Margaret Willcock and her sister .jpg

Margaret Willcock and her sister

Saturday 27th February 2016

Margaret Willcock was prescribed antibiotics for a chest infection, before it was finally realised that she had heart valve disease. In this blog she advises patients to ask their GP to check their heart with a stethoscope and to not to be worried about treatment. “It’s well worth it,” she says from experience.

I hadn’t really been unwell before, and rarely visited my GP. But in 2002 I developed breathing difficulties, so went to visit my doctor. After a check-up, he told me that I had a chest infection and prescribed antibiotics. The antibiotics didn’t help though and I was forced to return the the doctors again as I was feeling so ill. From here, my GP sent me to the hospital where I was diagnosed with pneumonia and a leaky heart valve. According to the doctors at Bolton Hospital, the issue with my valve was something I’d had since birth, but had never been identified previously.

When I was told I had heart valve disease I was absolutely terrified! My sister’s sister-in-law had passed away from heart valve disease a few years prior to this, and knowing what she had gone through made me concerned. However, my consultant at the Royal Bolton was great. She sat down and went through everything with me, explaining the whole treatment process and reassuring me. They kept me in hospital for 14 weeks before my operation due to the pneumonia. Once this cleared, they booked me in for an operation at Manchester Royal. I was to have an aortic valve replacement and a heart bypass. The consultant explained that the bypass was not needed immediately, but would need doing in a few years.

I cannot praise the staff at both Bolton Royal and Manchester Royal enough. They really looked after me; even the ambulance drivers who took me from Bolton to Manchester were reassuring and friendly. It was my first major operation, so naturally I was nervous.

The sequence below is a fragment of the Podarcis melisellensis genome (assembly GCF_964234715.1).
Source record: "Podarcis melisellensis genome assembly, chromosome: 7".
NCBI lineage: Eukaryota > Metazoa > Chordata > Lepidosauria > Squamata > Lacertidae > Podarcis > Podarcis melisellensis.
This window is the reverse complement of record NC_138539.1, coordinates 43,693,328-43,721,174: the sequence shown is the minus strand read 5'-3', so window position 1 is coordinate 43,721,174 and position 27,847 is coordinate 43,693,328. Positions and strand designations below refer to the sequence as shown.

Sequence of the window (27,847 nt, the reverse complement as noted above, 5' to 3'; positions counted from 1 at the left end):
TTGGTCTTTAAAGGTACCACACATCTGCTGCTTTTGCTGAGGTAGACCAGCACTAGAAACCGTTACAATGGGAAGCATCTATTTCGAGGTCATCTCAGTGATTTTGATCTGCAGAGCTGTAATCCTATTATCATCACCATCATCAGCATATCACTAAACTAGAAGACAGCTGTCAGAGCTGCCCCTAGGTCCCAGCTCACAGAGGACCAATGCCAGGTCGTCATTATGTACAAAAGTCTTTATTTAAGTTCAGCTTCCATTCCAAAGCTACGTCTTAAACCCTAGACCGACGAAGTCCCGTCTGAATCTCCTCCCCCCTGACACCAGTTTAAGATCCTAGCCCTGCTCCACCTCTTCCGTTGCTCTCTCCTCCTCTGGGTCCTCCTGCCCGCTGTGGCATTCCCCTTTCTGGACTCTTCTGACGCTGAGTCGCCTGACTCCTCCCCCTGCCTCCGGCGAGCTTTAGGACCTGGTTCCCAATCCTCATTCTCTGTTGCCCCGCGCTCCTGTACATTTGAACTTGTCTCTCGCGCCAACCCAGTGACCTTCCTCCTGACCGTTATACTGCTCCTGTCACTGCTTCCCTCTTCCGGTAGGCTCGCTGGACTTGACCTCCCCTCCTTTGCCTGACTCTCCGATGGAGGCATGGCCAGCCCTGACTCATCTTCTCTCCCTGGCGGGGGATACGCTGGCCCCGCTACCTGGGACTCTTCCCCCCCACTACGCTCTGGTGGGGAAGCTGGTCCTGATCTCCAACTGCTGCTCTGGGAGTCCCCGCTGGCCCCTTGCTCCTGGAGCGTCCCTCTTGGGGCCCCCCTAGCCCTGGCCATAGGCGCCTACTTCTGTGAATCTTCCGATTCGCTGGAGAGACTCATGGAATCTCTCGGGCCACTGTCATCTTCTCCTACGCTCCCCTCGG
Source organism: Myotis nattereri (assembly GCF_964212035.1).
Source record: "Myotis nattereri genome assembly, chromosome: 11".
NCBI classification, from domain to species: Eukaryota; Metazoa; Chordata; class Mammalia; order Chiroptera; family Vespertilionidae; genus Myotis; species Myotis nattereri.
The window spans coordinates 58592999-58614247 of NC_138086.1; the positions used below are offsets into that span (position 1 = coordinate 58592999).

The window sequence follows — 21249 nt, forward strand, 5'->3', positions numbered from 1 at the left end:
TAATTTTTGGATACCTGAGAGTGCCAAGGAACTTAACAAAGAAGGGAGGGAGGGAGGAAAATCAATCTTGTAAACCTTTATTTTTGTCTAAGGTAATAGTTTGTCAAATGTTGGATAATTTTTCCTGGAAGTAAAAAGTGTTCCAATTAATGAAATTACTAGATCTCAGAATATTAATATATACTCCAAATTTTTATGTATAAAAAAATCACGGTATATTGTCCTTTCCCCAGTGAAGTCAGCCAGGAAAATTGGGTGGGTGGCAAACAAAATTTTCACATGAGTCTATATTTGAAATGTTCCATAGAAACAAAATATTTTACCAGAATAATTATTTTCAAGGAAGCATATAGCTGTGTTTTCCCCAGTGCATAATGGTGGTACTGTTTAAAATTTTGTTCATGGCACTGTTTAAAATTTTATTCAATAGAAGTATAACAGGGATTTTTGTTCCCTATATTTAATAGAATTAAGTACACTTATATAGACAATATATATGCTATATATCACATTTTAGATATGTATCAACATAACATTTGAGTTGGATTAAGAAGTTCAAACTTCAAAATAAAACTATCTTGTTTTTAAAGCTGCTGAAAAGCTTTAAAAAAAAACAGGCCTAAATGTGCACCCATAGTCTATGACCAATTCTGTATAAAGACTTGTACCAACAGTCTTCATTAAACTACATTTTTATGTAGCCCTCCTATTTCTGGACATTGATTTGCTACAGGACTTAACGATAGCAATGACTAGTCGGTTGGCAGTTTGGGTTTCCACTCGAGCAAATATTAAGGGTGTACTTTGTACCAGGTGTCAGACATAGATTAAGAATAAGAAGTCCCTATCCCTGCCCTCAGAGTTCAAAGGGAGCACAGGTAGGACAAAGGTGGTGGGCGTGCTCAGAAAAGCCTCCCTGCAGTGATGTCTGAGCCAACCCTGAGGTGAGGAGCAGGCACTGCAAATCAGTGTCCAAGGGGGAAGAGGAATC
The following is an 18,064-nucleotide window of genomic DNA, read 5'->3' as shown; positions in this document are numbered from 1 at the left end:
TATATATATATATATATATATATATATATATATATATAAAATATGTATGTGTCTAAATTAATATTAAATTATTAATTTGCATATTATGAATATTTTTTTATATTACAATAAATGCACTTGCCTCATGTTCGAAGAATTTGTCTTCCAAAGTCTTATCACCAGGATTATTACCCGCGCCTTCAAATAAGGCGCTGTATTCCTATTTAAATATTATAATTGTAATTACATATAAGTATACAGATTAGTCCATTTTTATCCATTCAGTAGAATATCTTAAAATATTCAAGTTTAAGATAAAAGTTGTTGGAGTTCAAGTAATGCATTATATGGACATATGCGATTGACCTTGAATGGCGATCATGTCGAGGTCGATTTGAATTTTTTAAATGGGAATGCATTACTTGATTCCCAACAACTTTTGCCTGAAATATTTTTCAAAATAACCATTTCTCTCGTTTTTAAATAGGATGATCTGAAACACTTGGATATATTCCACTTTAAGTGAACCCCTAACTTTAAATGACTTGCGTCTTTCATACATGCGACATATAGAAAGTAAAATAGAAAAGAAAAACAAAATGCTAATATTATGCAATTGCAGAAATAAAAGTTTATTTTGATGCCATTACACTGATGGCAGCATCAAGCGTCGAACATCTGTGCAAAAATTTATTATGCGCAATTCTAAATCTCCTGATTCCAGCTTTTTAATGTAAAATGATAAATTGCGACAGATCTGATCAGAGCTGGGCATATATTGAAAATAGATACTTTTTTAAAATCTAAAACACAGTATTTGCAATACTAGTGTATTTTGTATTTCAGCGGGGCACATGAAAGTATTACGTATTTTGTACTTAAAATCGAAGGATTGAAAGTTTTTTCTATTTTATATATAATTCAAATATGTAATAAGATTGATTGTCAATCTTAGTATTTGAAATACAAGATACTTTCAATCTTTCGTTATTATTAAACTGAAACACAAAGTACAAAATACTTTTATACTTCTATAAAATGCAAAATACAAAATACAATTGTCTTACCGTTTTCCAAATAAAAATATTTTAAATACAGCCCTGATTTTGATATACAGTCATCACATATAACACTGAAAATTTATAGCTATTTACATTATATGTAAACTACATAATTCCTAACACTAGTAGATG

I had my operation on 5th April 2002, and was sent home on the 10th. I had been in hospital for so long by this point that I was just filled with relief! I had already started to feel better as the pneumonia had gone, but after my surgery I soon began to feel much more like myself. I was told to take things very easy for the first stage of recovery, and when I returned to see the surgeon after six weeks, they were pleased with my progress.

The cardiac nurses had advised me of activities that I should and shouldn’t do, so I closely followed their advice. After this initial rest, I had 14 weeks of rehabilitation which was provided by the NHS at Bolton Royal. This really made me feel better, and gave me the chance to learn the exercises for my daily routine in a safe way with a specialist. I was able to return to work after six weeks.

My advice for anyone who thinks they may have heart valve disease is to go and get checked out. Arranging and attending an appointment with your GP takes no time at all, and if you do require treatment, do not be worried. The fear of the unknown is natural, but once you reach the other side it is well worth it - the difference it makes to your quality of life is unbelievable. You have to be determined that you’re going to get better! Use your common sense, and listen to what the doctors and nurses say. I was advised to build my strength slowly. I started with a 10- minute walk, and 12 months after my operation, I was walking 4.5 miles to work each day.

I even go line-dancing! This procedure has given me a new lease of life, and I am pleased to say that 14 years later I’m still going strong. Had my heart valve disease not been spotted when it was, I wouldn’t have lived.

I fully back the saying “the more we listen the more lives we save!”

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